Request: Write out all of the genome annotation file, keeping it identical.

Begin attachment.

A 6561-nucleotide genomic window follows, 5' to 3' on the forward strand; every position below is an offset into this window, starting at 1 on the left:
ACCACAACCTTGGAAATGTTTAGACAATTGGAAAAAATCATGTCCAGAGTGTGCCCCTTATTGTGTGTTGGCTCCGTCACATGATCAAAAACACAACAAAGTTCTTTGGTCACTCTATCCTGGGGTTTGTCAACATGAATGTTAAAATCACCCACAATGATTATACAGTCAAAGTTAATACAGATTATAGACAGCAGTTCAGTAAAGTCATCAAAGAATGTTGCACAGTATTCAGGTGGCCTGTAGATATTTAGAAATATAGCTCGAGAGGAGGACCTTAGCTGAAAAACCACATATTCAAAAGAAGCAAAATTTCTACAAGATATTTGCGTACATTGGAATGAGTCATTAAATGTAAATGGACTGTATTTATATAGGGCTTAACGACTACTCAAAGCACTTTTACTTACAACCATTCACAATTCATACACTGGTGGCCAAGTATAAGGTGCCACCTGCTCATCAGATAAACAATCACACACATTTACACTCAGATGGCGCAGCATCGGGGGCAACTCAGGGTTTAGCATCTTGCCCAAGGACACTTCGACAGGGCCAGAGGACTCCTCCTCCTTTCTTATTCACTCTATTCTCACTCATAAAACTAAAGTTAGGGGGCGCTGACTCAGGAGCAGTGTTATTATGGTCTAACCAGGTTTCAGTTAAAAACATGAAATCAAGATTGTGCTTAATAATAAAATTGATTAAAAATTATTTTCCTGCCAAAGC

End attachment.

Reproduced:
A 6561-nucleotide genomic window follows, 5' to 3' on the forward strand; every position below is an offset into this window, starting at 1 on the left:
ACCACAACCTTGGAAATGTTTAGACAATTGGAAAAAATCATGTCCAGAGTGTGCCCCTTATTGTGTGTTGGCTCCGTCACATGATCAAAAACACAACAAAGTTCTTTGGTCACTCTATCCTGGGGTTTGTCAACATGAATGTTAAAATCACCCACAATGATTATACAGTCAAAGTTAATACAGATTATAGACAGCAGTTCAGTAAAGTCATCAAAGAATGTTGCACAGTATTCAGGTGGCCTGTAGATATTTAGAAATATAGCTCGAGAGGAGGACCTTAGCTGAAAAACCACATATTCAAAAGAAGCAAAATTTCTACAAGATATTTGCGTACATTGGAATGAGTCATTAAATGTAAATGGACTGTATTTATATAGGGCTTAACGACTACTCAAAGCACTTTTACTTACAACCATTCACAATTCATACACTGGTGGCCAAGTATAAGGTGCCACCTGCTCATCAGATAAACAATCACACACATTTACACTCAGATGGCGCAGCATCGGGGGCAACTCAGGGTTTAGCATCTTGCCCAAGGACACTTCGACAGGGCCAGAGGACTCCTCCTCCTTTCTTATTCACTCTATTCTCACTCATAAAACTAAAGTTAGGGGGCGCTGACTCAGGAGCAGTGTTATTATGGTCTAACCAGGTTTCAGTTAAAAACATGAAATCAAGATTGTGCTTAATAATAAAATTGATTAAAAATTATTTTCCTGCCAAAGC